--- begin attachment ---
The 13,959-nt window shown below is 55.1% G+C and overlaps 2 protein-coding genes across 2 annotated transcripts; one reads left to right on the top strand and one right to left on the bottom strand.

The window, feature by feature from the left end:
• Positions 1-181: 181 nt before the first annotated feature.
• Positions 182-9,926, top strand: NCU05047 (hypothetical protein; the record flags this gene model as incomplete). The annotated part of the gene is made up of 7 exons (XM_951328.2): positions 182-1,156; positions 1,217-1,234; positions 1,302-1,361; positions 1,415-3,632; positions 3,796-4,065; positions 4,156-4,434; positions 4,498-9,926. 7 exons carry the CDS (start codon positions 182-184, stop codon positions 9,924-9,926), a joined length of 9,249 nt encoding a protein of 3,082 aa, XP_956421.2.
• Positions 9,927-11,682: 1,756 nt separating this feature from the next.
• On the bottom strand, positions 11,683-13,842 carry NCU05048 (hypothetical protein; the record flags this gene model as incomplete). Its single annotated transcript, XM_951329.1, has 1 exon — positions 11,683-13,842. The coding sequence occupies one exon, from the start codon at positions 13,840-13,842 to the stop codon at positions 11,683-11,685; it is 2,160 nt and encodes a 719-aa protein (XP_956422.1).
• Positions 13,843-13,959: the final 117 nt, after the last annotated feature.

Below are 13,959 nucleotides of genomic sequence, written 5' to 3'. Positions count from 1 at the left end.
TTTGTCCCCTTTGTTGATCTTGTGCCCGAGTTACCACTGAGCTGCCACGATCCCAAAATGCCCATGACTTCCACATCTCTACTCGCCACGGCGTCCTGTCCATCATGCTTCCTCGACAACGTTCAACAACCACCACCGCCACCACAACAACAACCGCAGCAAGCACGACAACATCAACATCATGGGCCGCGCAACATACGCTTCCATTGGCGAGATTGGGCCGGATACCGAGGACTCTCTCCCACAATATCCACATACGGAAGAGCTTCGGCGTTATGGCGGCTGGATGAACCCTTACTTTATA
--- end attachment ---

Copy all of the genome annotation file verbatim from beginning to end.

The 13,959-nt window shown below is 55.1% G+C and overlaps 2 protein-coding genes across 2 annotated transcripts; one reads left to right on the top strand and one right to left on the bottom strand.

The window, feature by feature from the left end:
• Positions 1-181: 181 nt before the first annotated feature.
• Positions 182-9,926, top strand: NCU05047 (hypothetical protein; the record flags this gene model as incomplete). The annotated part of the gene is made up of 7 exons (XM_951328.2): positions 182-1,156; positions 1,217-1,234; positions 1,302-1,361; positions 1,415-3,632; positions 3,796-4,065; positions 4,156-4,434; positions 4,498-9,926. 7 exons carry the CDS (start codon positions 182-184, stop codon positions 9,924-9,926), a joined length of 9,249 nt encoding a protein of 3,082 aa, XP_956421.2.
• Positions 9,927-11,682: 1,756 nt separating this feature from the next.
• On the bottom strand, positions 11,683-13,842 carry NCU05048 (hypothetical protein; the record flags this gene model as incomplete). Its single annotated transcript, XM_951329.1, has 1 exon — positions 11,683-13,842. The coding sequence occupies one exon, from the start codon at positions 13,840-13,842 to the stop codon at positions 11,683-11,685; it is 2,160 nt and encodes a 719-aa protein (XP_956422.1).
• Positions 13,843-13,959: the final 117 nt, after the last annotated feature.

Below are 13,959 nucleotides of genomic sequence, written 5' to 3'. Positions count from 1 at the left end.
TTTGTCCCCTTTGTTGATCTTGTGCCCGAGTTACCACTGAGCTGCCACGATCCCAAAATGCCCATGACTTCCACATCTCTACTCGCCACGGCGTCCTGTCCATCATGCTTCCTCGACAACGTTCAACAACCACCACCGCCACCACAACAACAACCGCAGCAAGCACGACAACATCAACATCATGGGCCGCGCAACATACGCTTCCATTGGCGAGATTGGGCCGGATACCGAGGACTCTCTCCCACAATATCCACATACGGAAGAGCTTCGGCGTTATGGCGGCTGGATGAACCCTTACTTTATA